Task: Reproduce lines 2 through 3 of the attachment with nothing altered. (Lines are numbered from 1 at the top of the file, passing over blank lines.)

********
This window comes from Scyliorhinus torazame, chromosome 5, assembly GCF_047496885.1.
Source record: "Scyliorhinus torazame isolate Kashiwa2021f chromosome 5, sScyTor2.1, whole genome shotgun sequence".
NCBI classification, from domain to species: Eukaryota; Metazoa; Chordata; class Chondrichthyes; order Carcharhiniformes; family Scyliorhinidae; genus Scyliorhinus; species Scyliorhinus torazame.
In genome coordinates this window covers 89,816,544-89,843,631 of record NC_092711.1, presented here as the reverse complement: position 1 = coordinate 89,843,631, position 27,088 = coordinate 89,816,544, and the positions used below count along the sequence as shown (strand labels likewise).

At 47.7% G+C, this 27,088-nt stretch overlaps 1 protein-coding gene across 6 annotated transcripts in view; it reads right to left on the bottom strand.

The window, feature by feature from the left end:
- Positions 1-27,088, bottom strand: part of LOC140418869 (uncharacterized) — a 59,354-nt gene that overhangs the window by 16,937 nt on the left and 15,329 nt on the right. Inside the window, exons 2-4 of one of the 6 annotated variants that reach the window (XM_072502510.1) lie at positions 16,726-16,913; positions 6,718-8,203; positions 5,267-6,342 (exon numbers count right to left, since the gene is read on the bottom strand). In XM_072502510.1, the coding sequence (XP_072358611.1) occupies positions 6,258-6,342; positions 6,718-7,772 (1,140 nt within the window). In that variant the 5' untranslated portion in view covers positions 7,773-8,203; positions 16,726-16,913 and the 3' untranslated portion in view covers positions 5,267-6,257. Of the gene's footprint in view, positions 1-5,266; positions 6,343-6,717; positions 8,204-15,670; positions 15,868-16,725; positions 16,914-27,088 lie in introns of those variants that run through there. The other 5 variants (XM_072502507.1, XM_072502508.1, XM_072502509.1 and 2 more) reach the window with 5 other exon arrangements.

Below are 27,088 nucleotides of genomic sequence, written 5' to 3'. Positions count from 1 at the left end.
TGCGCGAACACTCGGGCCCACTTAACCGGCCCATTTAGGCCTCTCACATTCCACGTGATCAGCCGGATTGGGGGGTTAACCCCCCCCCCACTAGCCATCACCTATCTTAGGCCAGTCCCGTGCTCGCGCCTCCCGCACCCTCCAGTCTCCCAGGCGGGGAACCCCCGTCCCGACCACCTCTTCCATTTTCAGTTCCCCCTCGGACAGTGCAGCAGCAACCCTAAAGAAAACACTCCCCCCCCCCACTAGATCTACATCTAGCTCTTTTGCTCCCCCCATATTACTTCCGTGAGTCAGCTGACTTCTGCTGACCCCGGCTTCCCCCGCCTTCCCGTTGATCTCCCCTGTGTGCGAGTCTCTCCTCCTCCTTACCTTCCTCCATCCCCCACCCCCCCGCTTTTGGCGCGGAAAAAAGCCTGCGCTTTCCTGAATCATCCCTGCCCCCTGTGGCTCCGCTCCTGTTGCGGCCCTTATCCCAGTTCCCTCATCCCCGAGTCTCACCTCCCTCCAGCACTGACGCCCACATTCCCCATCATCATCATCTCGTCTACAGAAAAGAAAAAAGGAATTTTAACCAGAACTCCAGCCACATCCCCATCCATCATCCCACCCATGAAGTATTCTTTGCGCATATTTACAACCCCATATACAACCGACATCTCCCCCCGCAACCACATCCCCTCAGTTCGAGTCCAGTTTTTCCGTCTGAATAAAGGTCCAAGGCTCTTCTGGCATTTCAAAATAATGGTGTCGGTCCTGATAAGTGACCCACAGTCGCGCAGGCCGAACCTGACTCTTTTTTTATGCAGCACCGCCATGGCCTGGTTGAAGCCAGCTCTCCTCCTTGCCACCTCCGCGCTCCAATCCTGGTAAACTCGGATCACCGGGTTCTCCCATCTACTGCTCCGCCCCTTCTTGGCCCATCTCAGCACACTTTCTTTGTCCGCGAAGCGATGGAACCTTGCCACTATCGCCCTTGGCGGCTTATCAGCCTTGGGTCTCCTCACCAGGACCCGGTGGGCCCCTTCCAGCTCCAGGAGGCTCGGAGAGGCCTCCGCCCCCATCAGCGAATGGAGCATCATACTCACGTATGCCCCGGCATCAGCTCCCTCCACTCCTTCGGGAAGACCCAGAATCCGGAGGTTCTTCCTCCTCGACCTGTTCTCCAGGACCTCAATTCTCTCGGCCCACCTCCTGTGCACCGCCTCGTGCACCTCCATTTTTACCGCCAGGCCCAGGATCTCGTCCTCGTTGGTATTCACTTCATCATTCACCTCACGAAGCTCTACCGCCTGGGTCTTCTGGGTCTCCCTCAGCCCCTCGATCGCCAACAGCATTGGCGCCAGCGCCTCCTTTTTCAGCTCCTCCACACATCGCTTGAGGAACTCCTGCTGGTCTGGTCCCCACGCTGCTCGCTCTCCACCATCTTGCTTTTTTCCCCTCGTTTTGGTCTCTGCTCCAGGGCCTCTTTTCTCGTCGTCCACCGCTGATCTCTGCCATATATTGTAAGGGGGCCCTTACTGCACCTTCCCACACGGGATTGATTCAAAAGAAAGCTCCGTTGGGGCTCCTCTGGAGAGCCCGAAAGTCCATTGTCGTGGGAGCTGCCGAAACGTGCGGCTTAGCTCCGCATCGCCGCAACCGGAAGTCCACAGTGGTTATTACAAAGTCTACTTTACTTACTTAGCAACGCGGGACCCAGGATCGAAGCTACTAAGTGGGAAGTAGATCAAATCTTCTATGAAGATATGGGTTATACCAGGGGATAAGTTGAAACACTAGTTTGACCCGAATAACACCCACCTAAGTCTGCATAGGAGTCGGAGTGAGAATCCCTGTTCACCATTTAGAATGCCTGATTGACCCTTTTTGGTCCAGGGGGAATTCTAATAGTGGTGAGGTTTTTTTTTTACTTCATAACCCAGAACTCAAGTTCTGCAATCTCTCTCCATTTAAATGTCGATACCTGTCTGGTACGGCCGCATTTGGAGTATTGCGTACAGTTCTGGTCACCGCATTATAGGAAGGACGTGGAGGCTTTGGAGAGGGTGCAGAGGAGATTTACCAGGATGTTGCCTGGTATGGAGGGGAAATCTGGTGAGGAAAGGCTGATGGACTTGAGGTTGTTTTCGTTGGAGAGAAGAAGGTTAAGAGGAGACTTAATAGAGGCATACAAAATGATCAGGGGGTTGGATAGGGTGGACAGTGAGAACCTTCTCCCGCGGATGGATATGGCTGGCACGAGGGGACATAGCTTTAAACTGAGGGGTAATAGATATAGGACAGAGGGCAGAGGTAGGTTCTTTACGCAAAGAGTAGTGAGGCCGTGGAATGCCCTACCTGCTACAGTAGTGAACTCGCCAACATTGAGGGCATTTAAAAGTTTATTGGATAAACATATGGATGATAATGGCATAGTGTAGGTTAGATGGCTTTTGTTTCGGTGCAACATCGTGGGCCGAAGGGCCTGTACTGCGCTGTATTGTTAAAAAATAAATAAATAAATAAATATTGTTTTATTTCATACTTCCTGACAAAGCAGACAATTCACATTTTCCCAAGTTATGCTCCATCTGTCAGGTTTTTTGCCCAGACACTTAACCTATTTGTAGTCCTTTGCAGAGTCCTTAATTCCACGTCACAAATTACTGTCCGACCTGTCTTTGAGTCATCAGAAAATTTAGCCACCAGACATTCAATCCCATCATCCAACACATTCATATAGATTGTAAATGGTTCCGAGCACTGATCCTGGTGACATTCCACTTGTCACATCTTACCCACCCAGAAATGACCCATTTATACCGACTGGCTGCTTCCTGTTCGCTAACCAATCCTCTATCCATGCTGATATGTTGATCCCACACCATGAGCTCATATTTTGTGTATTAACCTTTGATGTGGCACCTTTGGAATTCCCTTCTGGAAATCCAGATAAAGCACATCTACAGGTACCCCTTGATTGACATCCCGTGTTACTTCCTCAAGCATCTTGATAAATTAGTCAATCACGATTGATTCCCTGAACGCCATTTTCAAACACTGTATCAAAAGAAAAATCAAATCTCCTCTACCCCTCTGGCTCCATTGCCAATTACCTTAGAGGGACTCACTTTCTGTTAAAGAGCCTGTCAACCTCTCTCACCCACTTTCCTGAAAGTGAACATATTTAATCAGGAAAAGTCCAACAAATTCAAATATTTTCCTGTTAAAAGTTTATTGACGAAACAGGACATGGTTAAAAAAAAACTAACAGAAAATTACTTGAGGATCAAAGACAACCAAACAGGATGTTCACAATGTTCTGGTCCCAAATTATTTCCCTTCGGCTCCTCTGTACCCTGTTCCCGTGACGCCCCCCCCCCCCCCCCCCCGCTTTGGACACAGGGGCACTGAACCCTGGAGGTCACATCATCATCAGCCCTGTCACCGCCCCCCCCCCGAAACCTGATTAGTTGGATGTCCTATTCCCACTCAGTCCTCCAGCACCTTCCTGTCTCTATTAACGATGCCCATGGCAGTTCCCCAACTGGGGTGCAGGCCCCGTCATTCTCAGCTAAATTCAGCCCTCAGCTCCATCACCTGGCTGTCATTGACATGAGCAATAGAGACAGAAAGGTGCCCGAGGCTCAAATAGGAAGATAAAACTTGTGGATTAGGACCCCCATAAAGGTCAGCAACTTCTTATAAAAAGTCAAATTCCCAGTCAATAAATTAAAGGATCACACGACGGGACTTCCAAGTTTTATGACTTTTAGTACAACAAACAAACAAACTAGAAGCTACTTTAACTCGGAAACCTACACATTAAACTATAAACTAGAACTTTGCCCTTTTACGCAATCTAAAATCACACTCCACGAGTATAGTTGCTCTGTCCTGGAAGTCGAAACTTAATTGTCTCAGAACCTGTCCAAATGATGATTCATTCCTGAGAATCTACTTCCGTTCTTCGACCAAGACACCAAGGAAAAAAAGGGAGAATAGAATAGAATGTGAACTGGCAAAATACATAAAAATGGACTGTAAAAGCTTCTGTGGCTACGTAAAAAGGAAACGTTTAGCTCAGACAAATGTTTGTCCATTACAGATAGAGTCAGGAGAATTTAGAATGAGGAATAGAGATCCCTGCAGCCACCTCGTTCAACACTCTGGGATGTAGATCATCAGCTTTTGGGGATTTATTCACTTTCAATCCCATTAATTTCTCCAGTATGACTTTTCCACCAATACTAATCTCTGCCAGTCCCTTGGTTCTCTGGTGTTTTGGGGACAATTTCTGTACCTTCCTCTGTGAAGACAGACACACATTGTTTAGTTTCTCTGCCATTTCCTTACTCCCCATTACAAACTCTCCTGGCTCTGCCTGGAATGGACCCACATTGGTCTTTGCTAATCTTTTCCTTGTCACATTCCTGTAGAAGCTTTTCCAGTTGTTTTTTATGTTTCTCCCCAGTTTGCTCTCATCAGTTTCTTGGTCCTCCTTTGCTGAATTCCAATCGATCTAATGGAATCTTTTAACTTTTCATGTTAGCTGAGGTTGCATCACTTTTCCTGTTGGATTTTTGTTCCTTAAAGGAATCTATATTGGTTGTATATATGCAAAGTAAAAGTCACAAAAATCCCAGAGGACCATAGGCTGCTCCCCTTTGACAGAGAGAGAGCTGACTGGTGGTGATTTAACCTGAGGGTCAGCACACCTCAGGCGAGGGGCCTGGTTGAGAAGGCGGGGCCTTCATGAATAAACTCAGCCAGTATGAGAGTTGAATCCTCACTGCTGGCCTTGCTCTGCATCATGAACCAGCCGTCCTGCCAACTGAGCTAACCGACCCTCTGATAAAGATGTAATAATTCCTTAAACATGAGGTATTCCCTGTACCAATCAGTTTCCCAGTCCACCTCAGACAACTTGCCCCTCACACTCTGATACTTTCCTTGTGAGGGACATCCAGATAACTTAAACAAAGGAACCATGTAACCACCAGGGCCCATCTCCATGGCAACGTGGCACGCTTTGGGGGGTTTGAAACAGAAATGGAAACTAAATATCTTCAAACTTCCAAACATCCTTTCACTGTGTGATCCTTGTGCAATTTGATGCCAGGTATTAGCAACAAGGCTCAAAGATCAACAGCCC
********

Source record: "Scyliorhinus torazame isolate Kashiwa2021f chromosome 5, sScyTor2.1, whole genome shotgun sequence".
NCBI classification, from domain to species: Eukaryota; Metazoa; Chordata; class Chondrichthyes; order Carcharhiniformes; family Scyliorhinidae; genus Scyliorhinus; species Scyliorhinus torazame.